Thursday, March 28, 1991
John Duncanson and Royson James
Panel won't rubberstamp Eng's posting, Tonks saysSome Metro councillors were planning yesterday to stage a coup after Premier Bob Rae endorsed Susan Eng to head the Metro Police Services Board. The seven board members are to select the chairperson at a meeting May 16. Traditionally, the members have chosen whomever the provincial government suggests.
Metro Chairman Alan Tonks said yesterday this won't be the case with Eng. "I don't believe it will be a rubberstamp." Tonks said. "It may be that someone else may step forward."
Soon after Eng's endorsement was announced, some Metro councillors were pushing board member Norm Gardner to run for chairperson of the board. Gardner, a harsh critic of Eng's said he hadn't considered running.
Eng considered unfair fellow commissioner says"Nobody has put a gun to my head," he said. But Gardner said Eng won't be good for the police force. "She has to create an impression that's different from what she has created over the last little while," he said. "The perception of her fairness has not always been there."
Another Metro representative on the board, Dennis Flynn, said he had a neutral view of Eng. "I haven't been able to make any judgement in three meetings whether she is doing rightly or wrongly," Flynn said. And he rejected the cries of doom.
"Any person -- maverick or whatever -- once they become chairperson, must now speak for the entire board. I don't see any difficulties," he said.
In contrast, ethnic groups hailed Rae's endorsement of Eng's promotion. "It's about time that people who are capable, qualified, understand the issues and come from a visible minority community are in such positions," said Pamela Jean Gopie, head of the Urban Alliance on Race Relations. "If some people feel the heat, maybe they need to understand how outsiders to the system feel," she said.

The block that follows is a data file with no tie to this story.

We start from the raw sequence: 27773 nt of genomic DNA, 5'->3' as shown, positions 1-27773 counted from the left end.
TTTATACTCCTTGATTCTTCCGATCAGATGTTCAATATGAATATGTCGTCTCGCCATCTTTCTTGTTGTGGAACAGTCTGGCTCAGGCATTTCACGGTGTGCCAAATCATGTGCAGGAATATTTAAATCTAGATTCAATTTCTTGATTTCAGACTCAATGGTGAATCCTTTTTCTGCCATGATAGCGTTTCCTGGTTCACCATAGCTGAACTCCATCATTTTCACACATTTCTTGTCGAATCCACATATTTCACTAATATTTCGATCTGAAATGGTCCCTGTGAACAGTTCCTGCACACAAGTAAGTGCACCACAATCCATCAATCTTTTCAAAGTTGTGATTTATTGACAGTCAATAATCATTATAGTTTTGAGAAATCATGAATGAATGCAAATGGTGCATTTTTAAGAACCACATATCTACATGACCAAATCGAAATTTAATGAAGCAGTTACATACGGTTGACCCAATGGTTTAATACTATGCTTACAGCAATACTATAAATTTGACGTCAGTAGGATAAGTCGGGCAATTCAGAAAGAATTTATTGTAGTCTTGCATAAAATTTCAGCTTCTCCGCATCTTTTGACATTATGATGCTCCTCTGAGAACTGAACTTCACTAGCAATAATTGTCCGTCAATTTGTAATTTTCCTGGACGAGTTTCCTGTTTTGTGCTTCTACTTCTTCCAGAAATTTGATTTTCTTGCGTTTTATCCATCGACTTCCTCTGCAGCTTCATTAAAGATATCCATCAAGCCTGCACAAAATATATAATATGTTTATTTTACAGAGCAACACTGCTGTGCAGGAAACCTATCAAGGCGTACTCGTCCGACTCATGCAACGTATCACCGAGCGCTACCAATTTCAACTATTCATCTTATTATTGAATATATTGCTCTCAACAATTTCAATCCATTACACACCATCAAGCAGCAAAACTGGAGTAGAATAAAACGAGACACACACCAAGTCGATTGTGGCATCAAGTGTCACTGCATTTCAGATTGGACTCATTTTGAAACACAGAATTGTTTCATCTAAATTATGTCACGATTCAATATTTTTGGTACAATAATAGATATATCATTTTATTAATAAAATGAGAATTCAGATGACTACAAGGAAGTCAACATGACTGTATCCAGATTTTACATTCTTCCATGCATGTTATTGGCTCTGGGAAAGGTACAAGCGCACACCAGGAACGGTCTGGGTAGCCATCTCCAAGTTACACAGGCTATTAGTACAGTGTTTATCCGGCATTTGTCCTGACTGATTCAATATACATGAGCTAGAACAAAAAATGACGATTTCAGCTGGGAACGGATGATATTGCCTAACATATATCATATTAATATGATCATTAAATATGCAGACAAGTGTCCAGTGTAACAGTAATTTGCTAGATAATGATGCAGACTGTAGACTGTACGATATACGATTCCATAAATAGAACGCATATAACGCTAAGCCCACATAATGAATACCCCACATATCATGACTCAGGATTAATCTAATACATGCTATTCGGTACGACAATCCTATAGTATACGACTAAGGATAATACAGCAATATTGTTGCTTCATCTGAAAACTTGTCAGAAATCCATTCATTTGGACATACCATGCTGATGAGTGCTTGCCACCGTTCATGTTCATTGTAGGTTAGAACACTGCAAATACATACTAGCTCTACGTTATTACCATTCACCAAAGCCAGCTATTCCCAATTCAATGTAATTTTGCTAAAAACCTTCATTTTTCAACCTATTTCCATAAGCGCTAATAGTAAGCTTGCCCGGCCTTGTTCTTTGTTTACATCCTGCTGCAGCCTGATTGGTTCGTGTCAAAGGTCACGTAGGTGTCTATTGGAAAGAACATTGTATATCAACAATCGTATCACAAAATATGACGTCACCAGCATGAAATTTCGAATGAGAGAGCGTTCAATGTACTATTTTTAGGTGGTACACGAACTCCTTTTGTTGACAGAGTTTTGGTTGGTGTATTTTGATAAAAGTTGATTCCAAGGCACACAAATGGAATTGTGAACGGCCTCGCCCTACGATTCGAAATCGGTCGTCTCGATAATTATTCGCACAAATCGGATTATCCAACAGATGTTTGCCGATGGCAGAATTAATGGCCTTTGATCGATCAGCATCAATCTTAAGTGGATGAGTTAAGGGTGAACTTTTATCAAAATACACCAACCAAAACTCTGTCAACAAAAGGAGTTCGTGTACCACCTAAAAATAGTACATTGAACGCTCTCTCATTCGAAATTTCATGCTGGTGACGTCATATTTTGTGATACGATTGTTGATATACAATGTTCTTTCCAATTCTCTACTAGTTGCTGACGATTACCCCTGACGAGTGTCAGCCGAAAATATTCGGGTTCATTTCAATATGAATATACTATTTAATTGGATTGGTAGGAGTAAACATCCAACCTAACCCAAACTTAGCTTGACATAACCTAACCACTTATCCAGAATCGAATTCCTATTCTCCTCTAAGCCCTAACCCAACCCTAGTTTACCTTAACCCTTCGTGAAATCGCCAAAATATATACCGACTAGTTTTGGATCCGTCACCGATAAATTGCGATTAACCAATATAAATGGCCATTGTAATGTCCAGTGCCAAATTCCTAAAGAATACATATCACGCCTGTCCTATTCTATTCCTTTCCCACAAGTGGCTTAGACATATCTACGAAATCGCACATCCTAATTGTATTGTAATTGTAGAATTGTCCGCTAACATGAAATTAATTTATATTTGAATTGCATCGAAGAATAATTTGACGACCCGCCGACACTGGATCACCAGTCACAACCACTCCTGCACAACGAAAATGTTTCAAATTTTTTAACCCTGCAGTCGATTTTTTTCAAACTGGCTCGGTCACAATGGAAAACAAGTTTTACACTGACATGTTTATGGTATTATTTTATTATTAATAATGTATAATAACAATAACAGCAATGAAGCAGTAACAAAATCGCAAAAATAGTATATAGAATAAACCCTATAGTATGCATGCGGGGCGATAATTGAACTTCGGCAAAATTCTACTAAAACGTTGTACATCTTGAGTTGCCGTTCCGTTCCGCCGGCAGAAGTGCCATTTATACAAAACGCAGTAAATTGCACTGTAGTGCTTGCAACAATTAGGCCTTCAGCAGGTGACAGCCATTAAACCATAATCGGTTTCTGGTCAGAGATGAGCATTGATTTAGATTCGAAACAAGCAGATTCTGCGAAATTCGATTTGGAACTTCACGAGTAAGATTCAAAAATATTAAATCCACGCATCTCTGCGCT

Rae also named two new appointees to the board. Father Massey Lombardi and social worker Laura Rowe. Both Rowe and Lombardi said yesterday they will support Eng. "Given the pressure she has been under, this (pending) appointment is an incredibly courageous act," said Rowe, 37, a social worker.
Rowe, who has been a counsellor for the Rape Crisis Centre, said she wants a more active role for women in the police force. But she said she is proud of the Metro force's work. "I think officers are thinking and complex individuals, who have a very difficult job," she said.
Rowe said she wants better records kept of police actions, including reports on when police draw their weapons.
Lombardi, 51, is the director of the office of Social Action for the Archdiocese of Toronto. He is no stranger to the police services board, having helped draft the policy on race and ethnic relations. The priest said he will continue to push for better links with ethnic groups.
"They (police) have a tremendous job an I think we all have to realize that and work together to make it better, he said.
The Premier's candidates for the police board may have to appear before an all-party committee at Queen's Park to answer questions about their qualification for the job. They will then be officially confirmed by an order in council from the lieutenant-governor and then take their seats on the board.
Provincial civilian appointees are paid $8,791 a year. The board chairperson gets a $90,963 salary from the Metro Council. The amount hasn't changed since 1987, when it was set.
Chief says officers are free to express themselvesJohn Campbell, executive director of the police services board, said he expects the three candidates to be confirmed by the May 16 board meeting.
Police Chief William McCormack said he is aware of some officers reservations about Eng but said they are free to express themselves. "I cannot direct senior officers or individual members of the force from having an opinion," he said.
Some officers warned of a backlash that could include a refusal to work overtime if Eng tries to interfere with the daily running of the force.
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